Sunday, December 9, 2007

A Champion's Journey

During my years at Harding, and one year at Lipscomb, I had the privilege to coach football at Harding Academy and David Lipscomb for the JV and Middle School teams.

When I was a freshman in college, I had a close bond with the 7th graders I coached at Harding Academy as it was their first year playing football and my first year coaching. Through our time together over the next three years, we lost only 1 game piling up a 23-1 record. My senior year of college, they moved on to the varsity team where they won a state title. I was, and remain very proud of them. I still hear from a few of them from time to time.

My first year out of Harding, I took a few classes at Lipscomb University and had the opportunity to coach at my Alma Matter, David Lipscomb. Once again with my first year coaching at a school, I was involved with the 7th grade program. We had a crew of what I would lovingly call "misfits" who were playing their first season of football. For a vast majority of those kids, it would not be their last.

We only went 2-2* in our short time together, with one big asterisks beside our loss to Goodpasture. The same year David Lipscomb High School, with which I was minimally involved, won the State title. Instead of taking a spot in the booth or the sidelines during the game, I sat with the 7th grade team to keep a promise I had made to them. They asked me 1,000 questions about some of the Lipscomb legends I had played with during my time, what plays were being called on the field, and if they too could one day win a championship.

About winning a championship, I told them, "Work hard. Trust Coach Mac and the others coaches, and believe in each other. If you do those things, you're gonna have that chance. I promise." I would be surprised if so many as one of those kids remembers what I said.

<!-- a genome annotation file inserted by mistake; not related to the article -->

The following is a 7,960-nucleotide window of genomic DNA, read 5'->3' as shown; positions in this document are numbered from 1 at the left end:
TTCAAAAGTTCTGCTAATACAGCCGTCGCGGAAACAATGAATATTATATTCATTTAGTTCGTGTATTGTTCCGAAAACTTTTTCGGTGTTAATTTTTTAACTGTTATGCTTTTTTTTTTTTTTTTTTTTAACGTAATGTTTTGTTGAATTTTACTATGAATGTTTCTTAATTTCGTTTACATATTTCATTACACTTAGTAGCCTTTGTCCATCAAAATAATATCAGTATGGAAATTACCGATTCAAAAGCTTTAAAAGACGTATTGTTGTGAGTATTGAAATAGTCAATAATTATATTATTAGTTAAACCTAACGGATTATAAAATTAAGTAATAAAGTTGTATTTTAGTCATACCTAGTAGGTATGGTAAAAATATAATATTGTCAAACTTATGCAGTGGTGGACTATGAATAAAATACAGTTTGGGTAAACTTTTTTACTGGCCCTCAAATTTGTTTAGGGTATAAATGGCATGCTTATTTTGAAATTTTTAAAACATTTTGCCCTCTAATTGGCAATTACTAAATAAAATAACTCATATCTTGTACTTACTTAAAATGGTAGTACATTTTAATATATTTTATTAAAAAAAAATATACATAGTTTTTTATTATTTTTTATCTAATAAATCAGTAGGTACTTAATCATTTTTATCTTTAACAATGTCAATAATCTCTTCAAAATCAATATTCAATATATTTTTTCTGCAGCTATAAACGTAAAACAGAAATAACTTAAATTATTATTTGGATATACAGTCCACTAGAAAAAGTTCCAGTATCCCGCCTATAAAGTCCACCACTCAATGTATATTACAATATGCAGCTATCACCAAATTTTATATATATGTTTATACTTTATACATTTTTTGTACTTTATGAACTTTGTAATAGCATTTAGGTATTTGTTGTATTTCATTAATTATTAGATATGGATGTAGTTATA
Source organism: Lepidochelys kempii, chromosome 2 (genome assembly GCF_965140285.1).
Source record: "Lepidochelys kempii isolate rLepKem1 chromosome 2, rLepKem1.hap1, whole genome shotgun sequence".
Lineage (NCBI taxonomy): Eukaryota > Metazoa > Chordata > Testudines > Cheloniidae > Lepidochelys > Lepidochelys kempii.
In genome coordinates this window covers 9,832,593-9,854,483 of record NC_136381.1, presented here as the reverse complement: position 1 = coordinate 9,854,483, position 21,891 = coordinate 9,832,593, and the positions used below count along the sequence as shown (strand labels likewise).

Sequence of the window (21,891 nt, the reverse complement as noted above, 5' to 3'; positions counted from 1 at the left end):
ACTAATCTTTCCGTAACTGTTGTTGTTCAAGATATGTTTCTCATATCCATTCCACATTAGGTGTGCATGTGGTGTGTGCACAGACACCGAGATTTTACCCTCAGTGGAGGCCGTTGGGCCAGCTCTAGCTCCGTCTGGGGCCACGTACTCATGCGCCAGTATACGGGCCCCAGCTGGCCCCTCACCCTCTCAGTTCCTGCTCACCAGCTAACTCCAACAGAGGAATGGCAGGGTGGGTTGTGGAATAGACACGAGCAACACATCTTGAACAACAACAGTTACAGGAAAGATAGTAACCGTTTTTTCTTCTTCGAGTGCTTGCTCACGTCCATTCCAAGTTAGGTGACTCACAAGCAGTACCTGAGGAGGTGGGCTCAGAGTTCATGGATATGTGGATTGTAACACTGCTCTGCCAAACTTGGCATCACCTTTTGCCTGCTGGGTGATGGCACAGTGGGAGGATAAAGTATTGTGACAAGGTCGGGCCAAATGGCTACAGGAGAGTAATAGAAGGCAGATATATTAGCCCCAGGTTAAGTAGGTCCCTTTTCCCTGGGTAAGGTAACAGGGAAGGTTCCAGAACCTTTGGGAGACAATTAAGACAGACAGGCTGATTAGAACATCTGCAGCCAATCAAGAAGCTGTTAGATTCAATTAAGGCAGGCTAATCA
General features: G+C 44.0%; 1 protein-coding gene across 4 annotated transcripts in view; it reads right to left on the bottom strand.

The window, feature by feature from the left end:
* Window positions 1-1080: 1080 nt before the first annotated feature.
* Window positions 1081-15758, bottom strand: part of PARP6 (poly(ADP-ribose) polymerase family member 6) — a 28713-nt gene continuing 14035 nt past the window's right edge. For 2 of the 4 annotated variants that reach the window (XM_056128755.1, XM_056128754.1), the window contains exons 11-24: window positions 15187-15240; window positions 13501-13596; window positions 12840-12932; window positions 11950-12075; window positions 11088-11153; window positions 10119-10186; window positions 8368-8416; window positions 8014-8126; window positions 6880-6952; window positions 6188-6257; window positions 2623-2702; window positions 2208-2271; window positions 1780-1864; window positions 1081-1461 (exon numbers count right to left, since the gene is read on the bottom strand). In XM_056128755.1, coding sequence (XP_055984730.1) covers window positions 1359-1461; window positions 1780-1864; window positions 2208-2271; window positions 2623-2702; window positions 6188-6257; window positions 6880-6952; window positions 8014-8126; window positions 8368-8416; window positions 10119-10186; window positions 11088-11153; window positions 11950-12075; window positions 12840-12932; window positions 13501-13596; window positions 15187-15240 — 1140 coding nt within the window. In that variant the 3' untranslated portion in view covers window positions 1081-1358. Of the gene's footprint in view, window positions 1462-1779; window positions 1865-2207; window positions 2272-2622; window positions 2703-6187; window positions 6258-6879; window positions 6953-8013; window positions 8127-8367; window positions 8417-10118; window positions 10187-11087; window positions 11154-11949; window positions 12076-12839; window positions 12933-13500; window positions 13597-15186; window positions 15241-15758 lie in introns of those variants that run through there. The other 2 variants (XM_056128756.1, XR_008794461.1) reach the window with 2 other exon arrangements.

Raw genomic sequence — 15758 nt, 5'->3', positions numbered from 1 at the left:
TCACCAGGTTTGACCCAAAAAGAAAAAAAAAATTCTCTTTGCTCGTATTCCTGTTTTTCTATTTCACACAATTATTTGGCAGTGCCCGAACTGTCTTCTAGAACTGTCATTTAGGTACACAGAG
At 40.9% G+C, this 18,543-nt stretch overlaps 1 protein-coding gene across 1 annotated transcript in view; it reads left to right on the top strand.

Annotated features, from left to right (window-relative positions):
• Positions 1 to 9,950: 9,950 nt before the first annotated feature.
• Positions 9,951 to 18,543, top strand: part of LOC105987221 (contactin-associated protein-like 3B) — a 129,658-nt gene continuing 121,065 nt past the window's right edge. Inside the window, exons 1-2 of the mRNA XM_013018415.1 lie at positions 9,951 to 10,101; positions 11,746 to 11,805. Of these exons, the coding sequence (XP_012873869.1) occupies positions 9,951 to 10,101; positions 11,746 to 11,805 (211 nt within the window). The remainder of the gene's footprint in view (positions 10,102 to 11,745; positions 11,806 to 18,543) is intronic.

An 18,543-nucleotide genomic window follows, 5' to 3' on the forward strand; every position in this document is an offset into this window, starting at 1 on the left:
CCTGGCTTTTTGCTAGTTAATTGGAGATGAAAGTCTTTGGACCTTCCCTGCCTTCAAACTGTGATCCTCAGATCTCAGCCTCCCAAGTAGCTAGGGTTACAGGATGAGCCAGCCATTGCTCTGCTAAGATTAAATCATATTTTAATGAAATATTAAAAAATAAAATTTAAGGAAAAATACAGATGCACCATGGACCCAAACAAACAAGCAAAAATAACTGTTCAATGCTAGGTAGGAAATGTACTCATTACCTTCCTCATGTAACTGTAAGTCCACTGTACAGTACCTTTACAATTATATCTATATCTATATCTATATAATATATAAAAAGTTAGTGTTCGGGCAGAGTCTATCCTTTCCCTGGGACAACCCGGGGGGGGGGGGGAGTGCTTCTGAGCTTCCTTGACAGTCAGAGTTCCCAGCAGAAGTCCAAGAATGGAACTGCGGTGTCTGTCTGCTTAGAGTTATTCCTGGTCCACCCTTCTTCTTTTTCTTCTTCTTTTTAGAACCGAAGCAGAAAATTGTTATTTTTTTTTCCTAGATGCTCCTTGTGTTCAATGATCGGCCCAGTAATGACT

I remember it because one the kids had told me just a few weeks before that he didn't want to play football past 8th grade. Right before I headed to the locker room to celebrate with the varsity team, that player stopped me and said, "Coach Cam, I want to keep playing football now. Thanks." I was glad he decided to stick with it. A week later, I headed off to Oklahoma. I have only seen them a handful of times since.

Yesterday, almost five years to the day after that 2002 State Championship game, those boys fulfilled their dream of winning their own State Title.

They had been to the Championship Game the past two seasons, but had lost in heartbreaking fashion in both tries. Coach Mac, Coach Taylor, Coach Tillman, and others have done an outstanding job coaching these kids, and they have reaped the rewards of their hard work and time spent under those amazing men. They had reaped rewards long before they won a single game, as they remained steadfast and classy throughout their time at Lipscomb, and no one should expect any less from a Glenn McCadams coached team.

The player who didn't want to play any more football five years ago, Zach Lehmer, is the player on the right kissing the trophy. I am very, very proud of those young men. This senior class graduated winning 3 Region Championships, 1 State Championship, and piled up a Lipscomb record 40-5 record over three seasons.

I'm not taking credit in the least for their triumphs. It is always good to see the kids you care about succeed in any capacity. I was hoping to be back in Nashville by now, coaching again, but life had led us to where we are today.

I long for the day when I can coach again and begin a new bond with a new bunch of kids, and I hope I can be there for their successes one day too. I'm just thankful to have been in only a very small part of these Champions' journey. I hope their success continues beyond the gridiron, and well down the road.

Boys, I'm proud of you. Go Mustangs!

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